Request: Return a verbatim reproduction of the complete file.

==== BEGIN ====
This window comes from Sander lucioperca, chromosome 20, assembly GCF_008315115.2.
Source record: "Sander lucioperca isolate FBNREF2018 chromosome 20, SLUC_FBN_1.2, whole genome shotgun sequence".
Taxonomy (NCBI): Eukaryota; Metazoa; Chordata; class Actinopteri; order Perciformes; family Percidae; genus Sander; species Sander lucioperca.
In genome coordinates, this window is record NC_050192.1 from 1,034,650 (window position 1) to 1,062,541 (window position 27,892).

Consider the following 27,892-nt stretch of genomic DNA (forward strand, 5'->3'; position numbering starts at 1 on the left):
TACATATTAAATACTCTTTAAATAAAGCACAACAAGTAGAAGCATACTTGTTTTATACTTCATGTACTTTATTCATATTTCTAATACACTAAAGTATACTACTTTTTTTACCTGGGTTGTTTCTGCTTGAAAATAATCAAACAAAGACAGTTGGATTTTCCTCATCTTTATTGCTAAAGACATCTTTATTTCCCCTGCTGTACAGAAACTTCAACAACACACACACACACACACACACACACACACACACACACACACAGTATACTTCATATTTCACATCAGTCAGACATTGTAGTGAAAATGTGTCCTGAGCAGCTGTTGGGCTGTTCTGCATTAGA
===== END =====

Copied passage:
This window comes from Sander lucioperca, chromosome 20, assembly GCF_008315115.2.
Source record: "Sander lucioperca isolate FBNREF2018 chromosome 20, SLUC_FBN_1.2, whole genome shotgun sequence".
Taxonomy (NCBI): Eukaryota; Metazoa; Chordata; class Actinopteri; order Perciformes; family Percidae; genus Sander; species Sander lucioperca.
In genome coordinates, this window is record NC_050192.1 from 1,034,650 (window position 1) to 1,062,541 (window position 27,892).

Consider the following 27,892-nt stretch of genomic DNA (forward strand, 5'->3'; position numbering starts at 1 on the left):
TACATATTAAATACTCTTTAAATAAAGCACAACAAGTAGAAGCATACTTGTTTTATACTTCATGTACTTTATTCATATTTCTAATACACTAAAGTATACTACTTTTTTTACCTGGGTTGTTTCTGCTTGAAAATAATCAAACAAAGACAGTTGGATTTTCCTCATCTTTATTGCTAAAGACATCTTTATTTCCCCTGCTGTACAGAAACTTCAACAACACACACACACACACACACACACACACACACACACACACACAGTATACTTCATATTTCACATCAGTCAGACATTGTAGTGAAAATGTGTCCTGAGCAGCTGTTGGGCTGTTCTGCATTAGA